Q: As, you know, Iran attacked ISIS strongholds in Syria on June 18 using its ballistic missiles for the first time. How India sees this. What is your opinion?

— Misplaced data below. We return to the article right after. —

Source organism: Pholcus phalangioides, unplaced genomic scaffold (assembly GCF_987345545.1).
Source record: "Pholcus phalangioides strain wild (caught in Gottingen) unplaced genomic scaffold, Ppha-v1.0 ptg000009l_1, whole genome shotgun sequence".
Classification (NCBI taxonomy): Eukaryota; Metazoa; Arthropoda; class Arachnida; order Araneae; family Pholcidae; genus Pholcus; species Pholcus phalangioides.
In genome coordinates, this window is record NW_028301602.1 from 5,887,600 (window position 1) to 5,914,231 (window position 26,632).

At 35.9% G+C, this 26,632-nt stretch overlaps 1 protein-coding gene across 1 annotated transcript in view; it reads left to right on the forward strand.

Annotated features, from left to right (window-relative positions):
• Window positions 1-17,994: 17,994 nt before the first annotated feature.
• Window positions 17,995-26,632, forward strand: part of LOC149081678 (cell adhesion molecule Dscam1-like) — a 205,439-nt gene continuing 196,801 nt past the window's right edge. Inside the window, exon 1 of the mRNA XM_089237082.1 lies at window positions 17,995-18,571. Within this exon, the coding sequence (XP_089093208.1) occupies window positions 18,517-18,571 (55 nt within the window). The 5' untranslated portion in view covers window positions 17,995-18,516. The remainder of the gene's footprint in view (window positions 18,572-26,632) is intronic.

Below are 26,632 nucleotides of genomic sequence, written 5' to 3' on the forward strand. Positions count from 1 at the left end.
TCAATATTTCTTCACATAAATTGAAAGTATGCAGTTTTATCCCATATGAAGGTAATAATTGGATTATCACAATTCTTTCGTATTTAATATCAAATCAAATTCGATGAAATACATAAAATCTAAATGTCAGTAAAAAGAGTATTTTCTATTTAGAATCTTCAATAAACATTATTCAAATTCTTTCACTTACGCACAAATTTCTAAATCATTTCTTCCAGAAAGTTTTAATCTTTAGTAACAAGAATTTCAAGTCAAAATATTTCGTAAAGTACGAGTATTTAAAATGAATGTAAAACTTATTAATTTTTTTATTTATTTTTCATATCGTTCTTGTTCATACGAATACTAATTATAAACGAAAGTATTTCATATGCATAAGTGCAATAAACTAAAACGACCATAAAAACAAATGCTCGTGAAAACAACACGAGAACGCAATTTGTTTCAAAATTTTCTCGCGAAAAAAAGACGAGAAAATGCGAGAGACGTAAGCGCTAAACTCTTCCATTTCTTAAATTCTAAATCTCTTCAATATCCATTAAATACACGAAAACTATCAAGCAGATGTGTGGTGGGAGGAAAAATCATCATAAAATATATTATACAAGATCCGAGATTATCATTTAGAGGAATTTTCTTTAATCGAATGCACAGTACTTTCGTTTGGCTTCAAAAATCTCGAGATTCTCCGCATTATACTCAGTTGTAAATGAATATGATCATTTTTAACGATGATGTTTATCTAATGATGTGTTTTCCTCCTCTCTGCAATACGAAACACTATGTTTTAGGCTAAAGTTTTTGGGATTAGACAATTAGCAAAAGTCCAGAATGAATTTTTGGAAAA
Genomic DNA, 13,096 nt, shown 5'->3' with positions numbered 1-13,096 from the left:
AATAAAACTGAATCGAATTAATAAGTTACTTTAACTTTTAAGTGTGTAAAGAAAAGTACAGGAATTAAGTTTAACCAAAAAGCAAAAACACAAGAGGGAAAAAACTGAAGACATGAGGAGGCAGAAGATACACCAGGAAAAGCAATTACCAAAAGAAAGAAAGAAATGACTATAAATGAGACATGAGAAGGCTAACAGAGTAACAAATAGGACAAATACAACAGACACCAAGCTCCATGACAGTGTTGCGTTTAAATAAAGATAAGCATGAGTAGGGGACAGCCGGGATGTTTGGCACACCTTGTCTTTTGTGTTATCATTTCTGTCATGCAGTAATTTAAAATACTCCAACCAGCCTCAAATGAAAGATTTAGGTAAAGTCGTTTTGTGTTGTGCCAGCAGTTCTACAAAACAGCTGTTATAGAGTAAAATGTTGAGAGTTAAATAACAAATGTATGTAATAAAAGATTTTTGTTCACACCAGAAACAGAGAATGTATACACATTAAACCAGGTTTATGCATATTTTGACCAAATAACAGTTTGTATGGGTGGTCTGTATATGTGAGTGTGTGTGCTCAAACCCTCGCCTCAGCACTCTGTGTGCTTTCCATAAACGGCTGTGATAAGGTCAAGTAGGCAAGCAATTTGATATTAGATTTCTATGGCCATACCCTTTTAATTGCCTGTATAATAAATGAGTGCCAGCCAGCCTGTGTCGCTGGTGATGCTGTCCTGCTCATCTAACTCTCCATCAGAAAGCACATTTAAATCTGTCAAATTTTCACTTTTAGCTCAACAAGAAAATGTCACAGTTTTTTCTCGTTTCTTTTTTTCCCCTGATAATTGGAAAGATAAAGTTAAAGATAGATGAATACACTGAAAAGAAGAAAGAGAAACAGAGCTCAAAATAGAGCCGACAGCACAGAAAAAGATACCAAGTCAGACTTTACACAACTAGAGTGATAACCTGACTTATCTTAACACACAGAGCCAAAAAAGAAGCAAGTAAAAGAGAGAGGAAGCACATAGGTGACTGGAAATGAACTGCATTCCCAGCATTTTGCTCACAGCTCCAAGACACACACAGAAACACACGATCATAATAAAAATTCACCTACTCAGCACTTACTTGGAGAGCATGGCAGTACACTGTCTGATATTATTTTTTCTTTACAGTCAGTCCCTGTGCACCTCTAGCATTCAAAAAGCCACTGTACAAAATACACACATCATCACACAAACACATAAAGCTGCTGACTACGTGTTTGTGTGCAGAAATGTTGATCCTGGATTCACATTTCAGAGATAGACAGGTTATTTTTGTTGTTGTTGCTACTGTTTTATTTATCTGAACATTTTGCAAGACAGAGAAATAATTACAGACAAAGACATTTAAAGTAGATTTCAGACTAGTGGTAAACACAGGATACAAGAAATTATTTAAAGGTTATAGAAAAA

A:  I believe Iran’s attack on ISIS strongholds in Syria is a historic game changer in many ways. For the first time in 30 years Iran has chosen to fire missiles from its territory. Iran’s Revolutionary Guard clearly announced that the attack was in retaliation for double terrorist attacks in Tehran two weeks ago (June 7) and also warned that Iran will not hesitate to launch more missile attacks if the ISIS militants plot any future attacks on Iran. This is a bold step and will now change the dynamics in the Middle East in many ways. Through this attack Iran has sent a clear and stern message to the ISIS, and various other terrorist outfits and its enemies that Iran is fully prepared to retaliate with full force to any threat to its people and its national interests even beyond its boundaries. India would completely understand and support this stand of Iran because India too faces cross border terrorism and has resorted to cross border surgical strikes in retaliation of terrorist attacks. Moreover India too is opposed to the ISIS and would like to see the ISIS out of Syria. Past experiences have proved time again that Iran is the most reliable friend India has in the Middle East. Hence India would appreciate Iran s presence and involvement in Syria. India shares Iran’s concern about terrorism and has similar approach towards ISIS.  Moreover like Iran, India also supports the Assad regime and understands that Iran’s involvement in Syria is part of an effort to fight terrorism and extremism in the Middle East. Though India is not directly involved in Syria but like Iran it endorses peaceful solutions to the ongoing crisis on the basis of respect for Syrian independence and sovereignty. India would like to see a stable, ISIS-free Syria which in my opinion is possible only with Iran’s involvement.